Smarter Is More Better

The plunging, fiery death of plasma TVs, the mind bendingly questionable benefits of curved TVs, the looks-awesome-up-close-and-personal 4K TVs, the ridiculously low prices on ridiculously big TVs, the intriguing new investments in quantum-dot TV manufacturing plants—the wide world of televisions is lively with fast and furious developments. But there is one development in particular that, I think, will overshadow all the others.

That development, of course, is smart TV. Remember when "convergence" was the buzzword? Clearly, now "connectivity" is on the cutting-edge. Consider smartphones—essentially small computers with some video and audio thrown in, their most important attribute is connectivity. That means you can check Facebook, browse YouTube, search the web, stream virtually any piece of music ever recorded, and even make phone calls. The point is that phones are portals to a vast amount of interactive digital content. And the more places your portal goes, the more powerful and desirable it is.

Now consider TVs. They are portals too—always have been. The oldest ones accessed a handful of broadcast channels. Then cable and satellite greatly increased the number of channels; correspondingly, TVs became much more powerful. Now, smart TVs up the ante. Although many models currently only offer limited access, full web browsing will soon be as standard a piece of equipment as the AC cord. That connectivity will guarantee their continued importance in the marketplace and in people's lives.

In turn, smart TVs will have tremendous influence. Traditional broadcast companies will face unprecedented competition, and cord-cutters will rejoice. As providers like Netflix and Amazon ramp up their 4K offerings, smart TVs will become the driving force behind 4K. Along the same lines, to survive, any AV technology must max out its connectivity.

Hang-wringers lament that many consumers are losing interest in audio technology. That's (maybe) only true if the audio device lacks connectivity. An audio device with connectivity (like a smartphone) doesn't have any problems at all in fascinating consumers. Note to anyone developing a music playback device: if it doesn't have full connectivity, don't bother. In the same way that smart TVs will drive acceptance of 4K, smart music players may be the only way to drive interest in hi-res audio.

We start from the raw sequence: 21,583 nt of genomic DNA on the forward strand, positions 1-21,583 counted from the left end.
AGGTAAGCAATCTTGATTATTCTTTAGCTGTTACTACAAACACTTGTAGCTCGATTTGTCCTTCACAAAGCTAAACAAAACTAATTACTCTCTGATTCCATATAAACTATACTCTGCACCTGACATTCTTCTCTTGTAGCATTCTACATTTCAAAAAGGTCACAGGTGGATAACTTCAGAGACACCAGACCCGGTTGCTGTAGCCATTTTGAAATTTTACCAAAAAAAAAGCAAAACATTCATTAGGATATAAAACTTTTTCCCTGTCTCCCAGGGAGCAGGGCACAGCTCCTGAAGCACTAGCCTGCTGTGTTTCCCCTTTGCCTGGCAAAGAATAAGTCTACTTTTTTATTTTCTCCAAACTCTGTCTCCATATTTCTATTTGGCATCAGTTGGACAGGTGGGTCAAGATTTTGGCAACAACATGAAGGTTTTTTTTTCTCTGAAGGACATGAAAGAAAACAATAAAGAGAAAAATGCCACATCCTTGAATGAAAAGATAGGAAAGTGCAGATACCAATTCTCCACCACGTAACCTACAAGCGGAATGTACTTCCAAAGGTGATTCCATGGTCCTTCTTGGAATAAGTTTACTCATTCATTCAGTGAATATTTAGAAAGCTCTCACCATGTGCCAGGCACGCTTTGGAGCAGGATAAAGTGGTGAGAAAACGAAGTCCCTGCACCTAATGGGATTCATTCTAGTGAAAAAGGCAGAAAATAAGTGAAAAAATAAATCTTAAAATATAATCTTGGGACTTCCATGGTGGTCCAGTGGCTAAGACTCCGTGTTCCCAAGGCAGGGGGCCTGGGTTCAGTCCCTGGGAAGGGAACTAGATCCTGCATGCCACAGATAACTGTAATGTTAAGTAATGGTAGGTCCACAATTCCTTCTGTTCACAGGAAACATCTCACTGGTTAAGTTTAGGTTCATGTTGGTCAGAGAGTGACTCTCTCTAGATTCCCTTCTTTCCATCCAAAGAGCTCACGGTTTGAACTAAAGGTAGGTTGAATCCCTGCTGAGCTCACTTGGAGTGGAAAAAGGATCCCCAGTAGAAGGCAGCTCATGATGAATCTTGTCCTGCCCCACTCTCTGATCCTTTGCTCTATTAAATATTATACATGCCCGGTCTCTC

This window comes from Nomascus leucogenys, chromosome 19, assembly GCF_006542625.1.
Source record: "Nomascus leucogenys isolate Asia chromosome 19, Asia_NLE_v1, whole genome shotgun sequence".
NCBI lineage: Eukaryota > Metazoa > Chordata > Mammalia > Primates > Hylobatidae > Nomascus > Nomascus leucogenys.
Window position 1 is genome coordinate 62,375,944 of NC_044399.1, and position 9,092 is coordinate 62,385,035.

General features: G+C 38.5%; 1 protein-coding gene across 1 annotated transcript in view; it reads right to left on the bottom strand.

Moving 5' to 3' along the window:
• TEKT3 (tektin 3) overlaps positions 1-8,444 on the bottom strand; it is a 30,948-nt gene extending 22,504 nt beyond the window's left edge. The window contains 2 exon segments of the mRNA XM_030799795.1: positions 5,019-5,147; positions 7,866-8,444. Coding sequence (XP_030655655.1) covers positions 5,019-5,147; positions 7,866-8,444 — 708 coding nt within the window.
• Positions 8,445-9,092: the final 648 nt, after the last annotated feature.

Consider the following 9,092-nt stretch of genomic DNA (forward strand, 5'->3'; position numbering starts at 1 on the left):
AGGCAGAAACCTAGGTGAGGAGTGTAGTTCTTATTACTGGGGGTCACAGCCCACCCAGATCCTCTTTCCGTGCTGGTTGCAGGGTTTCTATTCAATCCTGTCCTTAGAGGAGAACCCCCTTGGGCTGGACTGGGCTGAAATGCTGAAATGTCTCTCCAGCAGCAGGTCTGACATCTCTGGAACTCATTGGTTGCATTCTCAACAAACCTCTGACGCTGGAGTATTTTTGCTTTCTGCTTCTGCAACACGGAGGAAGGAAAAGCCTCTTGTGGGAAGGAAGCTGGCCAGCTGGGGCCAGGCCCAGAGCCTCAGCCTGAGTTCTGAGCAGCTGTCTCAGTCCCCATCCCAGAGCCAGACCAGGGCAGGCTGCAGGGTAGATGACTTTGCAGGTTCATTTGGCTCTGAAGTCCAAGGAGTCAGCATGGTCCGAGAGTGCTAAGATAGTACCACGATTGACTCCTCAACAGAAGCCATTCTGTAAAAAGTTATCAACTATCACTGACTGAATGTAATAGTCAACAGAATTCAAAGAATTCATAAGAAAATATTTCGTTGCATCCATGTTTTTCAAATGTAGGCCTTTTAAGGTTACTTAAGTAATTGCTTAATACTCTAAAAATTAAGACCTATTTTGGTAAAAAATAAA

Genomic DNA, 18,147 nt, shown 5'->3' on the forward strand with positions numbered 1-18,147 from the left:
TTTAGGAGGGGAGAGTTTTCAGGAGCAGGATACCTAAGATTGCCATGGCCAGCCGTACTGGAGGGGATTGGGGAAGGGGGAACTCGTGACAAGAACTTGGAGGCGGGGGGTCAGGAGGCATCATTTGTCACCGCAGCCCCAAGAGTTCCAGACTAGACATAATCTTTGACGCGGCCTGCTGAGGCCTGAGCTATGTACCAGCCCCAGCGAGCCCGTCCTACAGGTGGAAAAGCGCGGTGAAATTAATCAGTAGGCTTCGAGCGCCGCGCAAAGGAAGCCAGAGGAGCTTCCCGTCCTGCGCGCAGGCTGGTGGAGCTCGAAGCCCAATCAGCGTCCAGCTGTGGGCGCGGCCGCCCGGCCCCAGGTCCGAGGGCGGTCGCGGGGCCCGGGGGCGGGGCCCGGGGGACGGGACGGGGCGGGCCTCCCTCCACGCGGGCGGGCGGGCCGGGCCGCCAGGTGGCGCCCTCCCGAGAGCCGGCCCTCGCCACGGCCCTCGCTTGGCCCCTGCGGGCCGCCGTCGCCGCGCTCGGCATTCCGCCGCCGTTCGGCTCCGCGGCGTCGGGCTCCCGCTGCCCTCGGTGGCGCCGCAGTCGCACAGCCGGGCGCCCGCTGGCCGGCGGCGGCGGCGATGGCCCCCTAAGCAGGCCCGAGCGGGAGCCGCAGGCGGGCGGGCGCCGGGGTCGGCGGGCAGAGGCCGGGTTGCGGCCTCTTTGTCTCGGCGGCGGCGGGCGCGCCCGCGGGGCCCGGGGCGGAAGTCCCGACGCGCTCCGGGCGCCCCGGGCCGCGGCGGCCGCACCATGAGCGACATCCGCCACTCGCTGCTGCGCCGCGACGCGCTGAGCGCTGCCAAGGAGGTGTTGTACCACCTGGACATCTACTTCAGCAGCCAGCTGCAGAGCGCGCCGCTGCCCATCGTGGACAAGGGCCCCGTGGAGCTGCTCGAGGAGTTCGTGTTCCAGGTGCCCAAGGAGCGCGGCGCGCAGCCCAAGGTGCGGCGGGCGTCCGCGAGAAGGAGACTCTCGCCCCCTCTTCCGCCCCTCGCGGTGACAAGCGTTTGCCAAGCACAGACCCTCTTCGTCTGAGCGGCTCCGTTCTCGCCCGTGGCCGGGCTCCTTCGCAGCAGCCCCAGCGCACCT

But I digress. Back on point: do you still need convincing that smart TVs are large and in charge? Consider this: On fixed networks, the most traffic, by a wide margin, is that from Netflix. It comprises fully 32% of traffic, with YouTube coming in second at 13%. They are followed by http traffic at 8.5%, BitTorrent at 5%, Facebook at 3%, and so on. Now, obviously, Netflix generates a lot of traffic because video streams are inherently bit-heavy. But still—about a third of all the bits flowing on the internet are people watching movies on their TVs. That says something.

As a side note, the numbers are somewhat different on mobile networks. Facebook generates the most traffic at 19%, with YouTube at 18%; Netflix is a distant 4%, not much more than bit-light Pandora at 2.5%. People are watching lots of streaming movies on their home TVs—not so much on their phones.

Sure—the number of pixels, screen size, and all that stuff is important, but it's the smartness of the TV, its connectivity, that will persuade people to buy new TVs. And that in turn will change what they watch on TV.

Oreo's picture

While I agree with your article for the most part, your numbers don't show devices, just networks. With the limited data plans of most wireless carriers, I tend to only stream video when connected to Wi-Fi, which contributes to that fixed network number. Most of the time I'll stream something to my big screen, but if it's busy, I'll watch on my phone.

Just an alternate take.